⨳ Some Jekyll Tools ⨳

2024 Apr 10, Wednesday

⨳ 2 minute read ⨳ 304 words ⨳ bashmeta

Seeing as how a Jekyll site is really just piles of marginally-documented markdown files, scripting against that pile has some interesting/useful possibilities.


First off, I wanted to extract the frontmatter from all of the markdown files. This will dump out the file path along with its frontmatter as-is (minus the frontmatter markers) to a file named sitemap.yaml.

This map will bet borked if you are one to add a single like consisting of --- to add horizontal lines in your markdown pages. (If you add some leading spaces to those lines, this should work fine.)


I try to be consistent and thorough when it comes to tagging, and I think I do a fairly-comprehensive tag normalization on this site. But I wasn’t too confident that (1) I captured all tags and (2) created a tag page for each tag in use. Tag information is in the frontmatter, which means it’s in the sitemap!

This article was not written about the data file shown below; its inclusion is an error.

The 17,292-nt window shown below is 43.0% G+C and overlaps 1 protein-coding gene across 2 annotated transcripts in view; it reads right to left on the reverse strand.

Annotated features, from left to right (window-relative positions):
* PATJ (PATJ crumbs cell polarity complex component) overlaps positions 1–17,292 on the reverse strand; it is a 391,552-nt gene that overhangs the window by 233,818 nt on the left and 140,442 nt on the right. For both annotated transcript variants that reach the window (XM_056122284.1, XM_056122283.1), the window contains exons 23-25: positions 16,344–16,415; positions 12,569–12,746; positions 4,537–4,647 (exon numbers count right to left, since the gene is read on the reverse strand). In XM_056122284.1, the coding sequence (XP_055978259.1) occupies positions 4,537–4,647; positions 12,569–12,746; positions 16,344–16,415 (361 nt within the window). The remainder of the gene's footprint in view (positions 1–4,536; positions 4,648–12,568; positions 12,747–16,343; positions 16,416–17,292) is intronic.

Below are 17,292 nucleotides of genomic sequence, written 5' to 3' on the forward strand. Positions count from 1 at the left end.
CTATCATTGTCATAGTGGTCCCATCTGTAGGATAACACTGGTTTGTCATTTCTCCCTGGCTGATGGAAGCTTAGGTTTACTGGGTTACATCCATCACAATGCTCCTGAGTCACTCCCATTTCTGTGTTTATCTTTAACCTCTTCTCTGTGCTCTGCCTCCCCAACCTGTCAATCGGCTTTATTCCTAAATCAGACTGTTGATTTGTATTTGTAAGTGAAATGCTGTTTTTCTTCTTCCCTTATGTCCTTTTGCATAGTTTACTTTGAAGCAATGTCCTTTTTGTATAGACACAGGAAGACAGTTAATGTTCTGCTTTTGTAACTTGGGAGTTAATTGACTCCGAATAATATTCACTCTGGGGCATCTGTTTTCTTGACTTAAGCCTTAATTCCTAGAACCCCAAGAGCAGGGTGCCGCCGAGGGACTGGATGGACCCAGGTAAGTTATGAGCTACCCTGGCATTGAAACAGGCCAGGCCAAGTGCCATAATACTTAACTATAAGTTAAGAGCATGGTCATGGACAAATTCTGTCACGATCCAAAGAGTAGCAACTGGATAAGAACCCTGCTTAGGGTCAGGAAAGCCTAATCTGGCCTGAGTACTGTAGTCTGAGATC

I use yq (think jq, but works with .yaml files) to pull a listing of tags being used and create a tag page for each unique tag.

As yq reads the sitemap, the filter iterates over all files .[], then over all tags .tags[], and outputs each tag [.]. That result is then striped of the leading item marker (^- ) and sorted uniquely.

Because tags can contain spaces, we have to tell bash to treat new lines as the list item separator in the for loop. Each distinct tag is then slugified on the permalink line and for the output filename.

With the initial rm wildcard and subsequent file write, this ensures all used tags have a corresponding tag page.

Some Jekyll Tools - April 10, 2024 - Richard Koopmann